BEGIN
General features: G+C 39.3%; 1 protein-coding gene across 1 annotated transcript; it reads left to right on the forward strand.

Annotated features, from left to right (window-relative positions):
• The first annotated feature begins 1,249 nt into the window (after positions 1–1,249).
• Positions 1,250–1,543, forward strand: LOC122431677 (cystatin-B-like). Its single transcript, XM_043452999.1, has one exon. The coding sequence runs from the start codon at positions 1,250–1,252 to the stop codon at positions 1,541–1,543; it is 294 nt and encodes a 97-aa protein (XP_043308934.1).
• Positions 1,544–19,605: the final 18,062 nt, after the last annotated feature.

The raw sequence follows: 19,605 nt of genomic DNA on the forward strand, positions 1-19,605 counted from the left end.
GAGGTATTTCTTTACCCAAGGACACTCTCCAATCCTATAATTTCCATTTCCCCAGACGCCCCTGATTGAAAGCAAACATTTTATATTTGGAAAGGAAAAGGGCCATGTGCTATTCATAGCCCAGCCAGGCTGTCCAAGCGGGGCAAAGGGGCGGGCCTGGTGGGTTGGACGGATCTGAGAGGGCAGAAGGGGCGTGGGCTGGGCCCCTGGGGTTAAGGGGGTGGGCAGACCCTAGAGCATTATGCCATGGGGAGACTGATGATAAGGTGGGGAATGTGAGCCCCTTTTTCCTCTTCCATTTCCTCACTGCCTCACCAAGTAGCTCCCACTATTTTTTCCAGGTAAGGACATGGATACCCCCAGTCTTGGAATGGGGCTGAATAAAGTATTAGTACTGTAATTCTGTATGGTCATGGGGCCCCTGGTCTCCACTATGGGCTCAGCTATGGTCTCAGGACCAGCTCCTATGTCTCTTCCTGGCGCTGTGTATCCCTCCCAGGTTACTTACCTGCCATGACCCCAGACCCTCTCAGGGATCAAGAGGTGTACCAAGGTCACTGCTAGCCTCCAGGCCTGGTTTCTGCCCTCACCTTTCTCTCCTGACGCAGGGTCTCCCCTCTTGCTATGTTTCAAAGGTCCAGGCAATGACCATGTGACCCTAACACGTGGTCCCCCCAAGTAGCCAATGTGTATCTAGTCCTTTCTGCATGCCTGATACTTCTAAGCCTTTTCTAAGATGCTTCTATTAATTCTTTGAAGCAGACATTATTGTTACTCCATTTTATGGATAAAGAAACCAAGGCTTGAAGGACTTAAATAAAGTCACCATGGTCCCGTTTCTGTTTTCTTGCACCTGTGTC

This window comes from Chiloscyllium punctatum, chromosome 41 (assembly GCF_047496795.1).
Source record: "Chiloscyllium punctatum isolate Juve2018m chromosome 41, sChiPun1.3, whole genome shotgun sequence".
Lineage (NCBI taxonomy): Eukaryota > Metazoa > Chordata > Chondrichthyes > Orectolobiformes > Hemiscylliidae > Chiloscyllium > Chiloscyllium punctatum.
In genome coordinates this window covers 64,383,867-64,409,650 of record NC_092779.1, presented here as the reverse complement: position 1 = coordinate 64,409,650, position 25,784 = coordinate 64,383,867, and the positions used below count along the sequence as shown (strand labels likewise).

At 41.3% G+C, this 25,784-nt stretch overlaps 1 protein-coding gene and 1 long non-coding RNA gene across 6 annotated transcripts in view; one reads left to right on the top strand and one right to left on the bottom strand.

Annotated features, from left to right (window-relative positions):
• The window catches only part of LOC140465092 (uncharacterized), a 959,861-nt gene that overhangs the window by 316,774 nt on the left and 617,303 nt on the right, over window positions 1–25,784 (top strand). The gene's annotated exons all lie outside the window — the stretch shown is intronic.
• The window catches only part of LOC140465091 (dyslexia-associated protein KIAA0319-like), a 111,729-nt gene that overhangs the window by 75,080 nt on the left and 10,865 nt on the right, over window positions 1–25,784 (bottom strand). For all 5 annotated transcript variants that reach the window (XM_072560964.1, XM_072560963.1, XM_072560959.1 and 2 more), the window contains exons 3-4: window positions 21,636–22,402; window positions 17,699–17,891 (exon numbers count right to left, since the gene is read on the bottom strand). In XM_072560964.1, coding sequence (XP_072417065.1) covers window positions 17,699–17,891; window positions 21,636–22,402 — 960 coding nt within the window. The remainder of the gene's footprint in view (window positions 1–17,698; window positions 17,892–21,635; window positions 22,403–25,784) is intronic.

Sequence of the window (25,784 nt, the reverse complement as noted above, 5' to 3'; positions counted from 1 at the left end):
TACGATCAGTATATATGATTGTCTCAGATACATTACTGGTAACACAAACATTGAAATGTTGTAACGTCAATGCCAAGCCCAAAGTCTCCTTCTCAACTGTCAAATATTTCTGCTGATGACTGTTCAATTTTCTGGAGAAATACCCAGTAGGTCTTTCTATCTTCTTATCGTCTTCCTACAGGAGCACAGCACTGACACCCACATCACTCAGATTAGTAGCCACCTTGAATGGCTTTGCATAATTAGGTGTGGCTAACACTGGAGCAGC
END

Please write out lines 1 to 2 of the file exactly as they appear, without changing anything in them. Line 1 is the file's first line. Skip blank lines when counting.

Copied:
General features: G+C 39.3%; 1 protein-coding gene across 1 annotated transcript; it reads left to right on the forward strand.

Annotated features, from left to right (window-relative positions):